Virtual Interview Best Practices for Employers

With the rise of social distancing rules, employers everywhere are transitioning to a completely virtual interview process.

Keeping this in mind, we’ve compiled a list of best practices below that employers should keep in mind while conducting virtual interviews.

Test Your Video Chat Capabilities

Testing your video conferencing software is critical to make sure that your virtual interview experience runs as smoothly as possible.

Even if you’ve previously used video chat software, make sure to test your setup thoroughly in the exact conditions in which you’ll be conducting the interview. Some things to double-check:

  • The internet connection is stable
  • The environment is consistently quiet
  • Your camera works
  • Your microphone works
  • The lighting makes your face visible
  • Sharing your screen works (assuming you plan to use this feature)

On the morning of the interview, make sure to test your software again to make sure your software doesn’t require last-minute updates and that your connection is still stable.

Do A Mock Interview

Get your team involved and conduct a mock interview with your video conferencing software.

This will not only help you test your internet connection + video hardware, but it will also help you familiarize yourself with the software. It will also help you solidify details of your virtual interview such as:

  • The list of questions to ask your candidate
  • The number of interviewers present at the interview
  • Choosing the correct length for an interview to leave room for candidate questions

Conduct Your Interview In A Professional Setting

Your virtual interview should be every bit as professional as your regular interview. This means that you should adhere to the same dress code as usual and that you should make sure your environment is clean and quiet.

Create Documentation For Your Virtual Interview Processes

To ensure that you and your teammates are up to date on your interviewing process, create clear documentation that can be shared with everyone. Some things you should include in the documentation are:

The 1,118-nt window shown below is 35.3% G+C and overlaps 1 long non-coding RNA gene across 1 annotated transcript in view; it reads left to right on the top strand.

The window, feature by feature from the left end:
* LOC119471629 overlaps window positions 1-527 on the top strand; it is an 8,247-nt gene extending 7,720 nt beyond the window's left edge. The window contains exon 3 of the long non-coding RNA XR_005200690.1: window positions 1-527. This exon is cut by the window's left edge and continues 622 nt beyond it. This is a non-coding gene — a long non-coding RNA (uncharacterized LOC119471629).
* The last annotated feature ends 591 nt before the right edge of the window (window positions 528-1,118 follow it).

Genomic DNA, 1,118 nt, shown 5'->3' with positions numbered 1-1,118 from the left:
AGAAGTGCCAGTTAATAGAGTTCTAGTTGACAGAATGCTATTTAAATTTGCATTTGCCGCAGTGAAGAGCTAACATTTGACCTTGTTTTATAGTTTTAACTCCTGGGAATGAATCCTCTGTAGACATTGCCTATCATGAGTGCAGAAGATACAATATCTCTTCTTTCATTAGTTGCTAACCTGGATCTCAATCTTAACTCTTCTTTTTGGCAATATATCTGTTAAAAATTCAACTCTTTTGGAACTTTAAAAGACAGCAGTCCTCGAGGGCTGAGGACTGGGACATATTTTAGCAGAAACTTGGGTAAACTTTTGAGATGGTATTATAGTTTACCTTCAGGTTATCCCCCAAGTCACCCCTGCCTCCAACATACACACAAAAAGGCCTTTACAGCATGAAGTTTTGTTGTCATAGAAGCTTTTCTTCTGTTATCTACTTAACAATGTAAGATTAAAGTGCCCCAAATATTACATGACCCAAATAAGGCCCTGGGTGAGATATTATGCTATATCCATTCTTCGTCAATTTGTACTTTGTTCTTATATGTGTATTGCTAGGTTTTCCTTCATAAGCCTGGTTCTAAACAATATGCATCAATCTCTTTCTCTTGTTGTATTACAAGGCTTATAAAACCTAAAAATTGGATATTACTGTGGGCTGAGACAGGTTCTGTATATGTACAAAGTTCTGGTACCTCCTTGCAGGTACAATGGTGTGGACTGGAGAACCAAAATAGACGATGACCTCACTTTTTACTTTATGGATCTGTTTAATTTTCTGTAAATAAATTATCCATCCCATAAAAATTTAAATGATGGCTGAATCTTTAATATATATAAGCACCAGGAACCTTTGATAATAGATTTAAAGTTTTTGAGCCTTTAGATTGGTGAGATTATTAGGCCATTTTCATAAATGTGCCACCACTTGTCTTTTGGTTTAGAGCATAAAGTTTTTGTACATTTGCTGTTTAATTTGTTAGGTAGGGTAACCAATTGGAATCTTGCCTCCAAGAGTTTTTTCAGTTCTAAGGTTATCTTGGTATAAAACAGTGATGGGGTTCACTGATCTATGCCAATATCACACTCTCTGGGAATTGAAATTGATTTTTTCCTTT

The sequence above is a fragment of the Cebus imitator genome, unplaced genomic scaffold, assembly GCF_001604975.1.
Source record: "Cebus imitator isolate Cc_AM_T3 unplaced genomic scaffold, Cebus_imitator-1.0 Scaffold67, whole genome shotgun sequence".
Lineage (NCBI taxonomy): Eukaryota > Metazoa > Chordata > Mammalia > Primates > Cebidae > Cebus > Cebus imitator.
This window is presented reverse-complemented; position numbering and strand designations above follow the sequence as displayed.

• The responsibilities of each team member
  • A guideline or rubric for scoring each applicant
  • Additional resources and links
  • Frequently asked questions

Inform Candidates Along The Interview Process

Your team should have standardized information that is communicated to the applicant as they go through your interview process. Since virtual interviewing is still new to many people, err on the side of over-communicating to your applicants. Information that you should share with your applicants include:

  • Details about who will be the candidates’ main point of contact. The candidate should be made to feel comfortable asking this point of contact any questions they have during the interview process.
  • Instructions on how to use your video conferencing tools. You should also instruct the candidate to install the tools in advance (if necessary).
  • Details about each interview in the interview process. Information such as who is giving the interview, expected dress-code, and the type of questions the candidate should be prepared to answer all needs to be communicated clearly.
  • A timeline of the interview process. Information should include the location, start, and end times of each interview. It should also include when they should expect to hear back about their results.

Provide Candidates An Emergency Hotline

Accidents happen: maybe your computer has a last-minute update, your candidate’s internet has suddenly become unstable, or somebody encountered an odd glitch.

It’s always a good idea to exchange email addresses and phone numbers with your candidate in case you’re unable to reach each other when the time for the interview comes.

By Elizabeth Holt

Customer Success at

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